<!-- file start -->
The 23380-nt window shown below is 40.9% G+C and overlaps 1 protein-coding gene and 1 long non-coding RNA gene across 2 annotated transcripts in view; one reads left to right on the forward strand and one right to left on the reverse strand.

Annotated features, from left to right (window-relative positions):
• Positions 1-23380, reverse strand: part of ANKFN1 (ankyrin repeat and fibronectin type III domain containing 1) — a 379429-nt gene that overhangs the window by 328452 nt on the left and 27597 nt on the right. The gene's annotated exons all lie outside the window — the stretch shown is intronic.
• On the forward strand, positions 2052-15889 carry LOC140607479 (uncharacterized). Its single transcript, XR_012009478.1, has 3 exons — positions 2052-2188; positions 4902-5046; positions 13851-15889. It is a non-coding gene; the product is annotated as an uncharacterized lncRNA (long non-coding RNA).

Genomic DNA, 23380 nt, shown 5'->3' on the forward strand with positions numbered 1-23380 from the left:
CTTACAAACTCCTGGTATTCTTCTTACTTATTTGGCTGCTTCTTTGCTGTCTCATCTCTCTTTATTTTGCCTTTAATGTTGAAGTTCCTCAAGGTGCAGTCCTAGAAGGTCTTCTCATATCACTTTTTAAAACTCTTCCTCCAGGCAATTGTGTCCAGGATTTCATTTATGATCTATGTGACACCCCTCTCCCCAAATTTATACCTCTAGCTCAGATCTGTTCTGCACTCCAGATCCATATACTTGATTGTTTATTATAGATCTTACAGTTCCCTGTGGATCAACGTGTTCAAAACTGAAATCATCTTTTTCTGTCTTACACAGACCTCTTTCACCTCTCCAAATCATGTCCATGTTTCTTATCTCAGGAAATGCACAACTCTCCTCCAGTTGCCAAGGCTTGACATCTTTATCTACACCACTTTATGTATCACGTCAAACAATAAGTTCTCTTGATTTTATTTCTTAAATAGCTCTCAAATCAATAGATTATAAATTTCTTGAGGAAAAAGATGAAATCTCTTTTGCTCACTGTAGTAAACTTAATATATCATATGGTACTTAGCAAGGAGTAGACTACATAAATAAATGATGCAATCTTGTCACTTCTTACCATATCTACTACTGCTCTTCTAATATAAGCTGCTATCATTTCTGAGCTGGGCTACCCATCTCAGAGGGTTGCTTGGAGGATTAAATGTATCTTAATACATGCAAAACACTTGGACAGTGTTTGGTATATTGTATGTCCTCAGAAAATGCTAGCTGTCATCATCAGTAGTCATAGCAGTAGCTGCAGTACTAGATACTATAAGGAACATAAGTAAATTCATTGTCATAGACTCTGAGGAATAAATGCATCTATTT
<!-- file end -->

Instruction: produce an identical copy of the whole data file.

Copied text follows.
The 23380-nt window shown below is 40.9% G+C and overlaps 1 protein-coding gene and 1 long non-coding RNA gene across 2 annotated transcripts in view; one reads left to right on the forward strand and one right to left on the reverse strand.

Annotated features, from left to right (window-relative positions):
• Positions 1-23380, reverse strand: part of ANKFN1 (ankyrin repeat and fibronectin type III domain containing 1) — a 379429-nt gene that overhangs the window by 328452 nt on the left and 27597 nt on the right. The gene's annotated exons all lie outside the window — the stretch shown is intronic.
• On the forward strand, positions 2052-15889 carry LOC140607479 (uncharacterized). Its single transcript, XR_012009478.1, has 3 exons — positions 2052-2188; positions 4902-5046; positions 13851-15889. It is a non-coding gene; the product is annotated as an uncharacterized lncRNA (long non-coding RNA).

Genomic DNA, 23380 nt, shown 5'->3' on the forward strand with positions numbered 1-23380 from the left:
CTTACAAACTCCTGGTATTCTTCTTACTTATTTGGCTGCTTCTTTGCTGTCTCATCTCTCTTTATTTTGCCTTTAATGTTGAAGTTCCTCAAGGTGCAGTCCTAGAAGGTCTTCTCATATCACTTTTTAAAACTCTTCCTCCAGGCAATTGTGTCCAGGATTTCATTTATGATCTATGTGACACCCCTCTCCCCAAATTTATACCTCTAGCTCAGATCTGTTCTGCACTCCAGATCCATATACTTGATTGTTTATTATAGATCTTACAGTTCCCTGTGGATCAACGTGTTCAAAACTGAAATCATCTTTTTCTGTCTTACACAGACCTCTTTCACCTCTCCAAATCATGTCCATGTTTCTTATCTCAGGAAATGCACAACTCTCCTCCAGTTGCCAAGGCTTGACATCTTTATCTACACCACTTTATGTATCACGTCAAACAATAAGTTCTCTTGATTTTATTTCTTAAATAGCTCTCAAATCAATAGATTATAAATTTCTTGAGGAAAAAGATGAAATCTCTTTTGCTCACTGTAGTAAACTTAATATATCATATGGTACTTAGCAAGGAGTAGACTACATAAATAAATGATGCAATCTTGTCACTTCTTACCATATCTACTACTGCTCTTCTAATATAAGCTGCTATCATTTCTGAGCTGGGCTACCCATCTCAGAGGGTTGCTTGGAGGATTAAATGTATCTTAATACATGCAAAACACTTGGACAGTGTTTGGTATATTGTATGTCCTCAGAAAATGCTAGCTGTCATCATCAGTAGTCATAGCAGTAGCTGCAGTACTAGATACTATAAGGAACATAAGTAAATTCATTGTCATAGACTCTGAGGAATAAATGCATCTATTT